Wednesday, March 28, 2018

The China Endgame: Let’s Build USA 2025

President Trump has just made what could be the biggest gamble of his presidency: he’s betting that he can make a significant difference in the US economy by taking action against Chinese mercantilism. As usual, the hordes of commentators in the liberal media, conservative establishment, and the economics profession have misunderstood his goals and objectives.

Tuesday, March 6, 2018

US Notches Dismal Productivity Performance in 2017

The productivity figures for the US economy in 2017, published by the Bureau of Labor Statistics (BLS) last month, show the US economy continuing to underperform on productivity growth, one of the most important metrics for the long-term health of the economy. The labor productivity of our non-farm business economy rose just 1.2% in 2017, a pathetically low figure considering GDP growth last year was respectable, and should have put a tailwind behind productivity growth. Yet the productivity performance for 2016 was even worse. In that year, productivity actually fell by 0.1%. Over the five years 2013-2017, labor productivity growth averaged just 0.76% a year.

Wednesday, February 21, 2018

How Facebook Can Help Rebuild US Manufacturing

In a highly polarized nation, Facebook has accomplished the amazing achievement of getting itself intensely disliked by both right and left. The right detests it because its newsfeed has demonstrated a distinctly progressive bias, reflecting the worldview of the majority of its 25,000 youthful employees, while the left resents it because it is seen as the prime social media tool by which the Russians attempted to influence American voters to favor Trump.

Monday, February 19, 2018

Solar Industry Gears Up For More US Production As Tariffs Take Effect

Safeguard tariffs imposed by President Trump on imported solar cells and panels have been in effect for just over a week, but already we’re seeing moves to boost US solar production in response. No fewer than nine solar manufacturing companies are planning to launch or expand solar manufacturing in the US, according to our latest information. This is great news for the US solar industry, because it shows that tariffs can produce the intended effect of boosting a US industry, and with it jobs and research and development. It further suggests the US has the opportunity to regain its leadership position in this critical industry.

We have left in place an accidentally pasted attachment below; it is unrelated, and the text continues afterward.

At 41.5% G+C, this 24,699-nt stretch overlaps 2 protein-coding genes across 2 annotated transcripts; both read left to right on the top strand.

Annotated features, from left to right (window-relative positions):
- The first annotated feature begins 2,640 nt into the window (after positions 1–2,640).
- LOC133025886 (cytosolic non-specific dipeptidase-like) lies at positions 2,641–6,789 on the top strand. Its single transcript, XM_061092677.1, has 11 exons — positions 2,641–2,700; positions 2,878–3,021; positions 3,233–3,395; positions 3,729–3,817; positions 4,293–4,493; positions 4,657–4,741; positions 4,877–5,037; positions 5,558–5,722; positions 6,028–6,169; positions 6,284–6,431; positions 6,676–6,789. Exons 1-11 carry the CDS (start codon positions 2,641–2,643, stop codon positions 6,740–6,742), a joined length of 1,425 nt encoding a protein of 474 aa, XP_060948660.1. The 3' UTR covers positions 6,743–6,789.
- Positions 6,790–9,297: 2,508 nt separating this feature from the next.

Wednesday, January 3, 2018

How To Make China Pay For US Solar Industry Expansion

Later this month, President Trump faces one of the biggest trade decisions of his presidency. By Jan. 26th, the president must decide whether to levy duties on solar cell and module imports, and what level those duties should be. The International Trade Commission (ITC) found in September that the industry has suffered injury from imports from China and elsewhere, and unanimously recommended that duties should be levied. The two complainants, struggling solar manufacturing companies Suniva and SolarWorld, have each said the recommended duties are not high enough to save the manufacturing industry, while the solar installers’ trade association, the SEIA, has loudly protested that duties could have a negative impact on industry growth.

Sunday, November 19, 2017

Strong Post-Brexit Outlook For UK Economy

Last month, UK automotive components manufacturer Brose installed a new £10 million ($13M) paint line at its factory in Coventry, England. Brose hired an additional 30 workers to staff the paint process, bringing its UK workforce to nearly 1,000. Juergen Zahl, president of the UK branch of German-headquartered Brose called the Coventry expansion a “massive show of faith” in Britain’s position in the global auto industry.

Tuesday, October 31, 2017

IBM Offshores to India and Business Still Shrinks

IBM CEO Ginny Rometty
Technology giant IBM reported its third quarter results on Oct. 17th, and extended a stunningly long losing streak with its 22nd consecutive quarter of declining sales.  In four years, quarterly revenue has dropped 18%. As they say on Twitter: Sad! 

The problems at the computer giant are due mostly to the transition in the corporate world from onsite facilities to cloud computing, in other words shifting their computing needs to centralized operators like Amazon Web Services. IBM is a laggard in that business.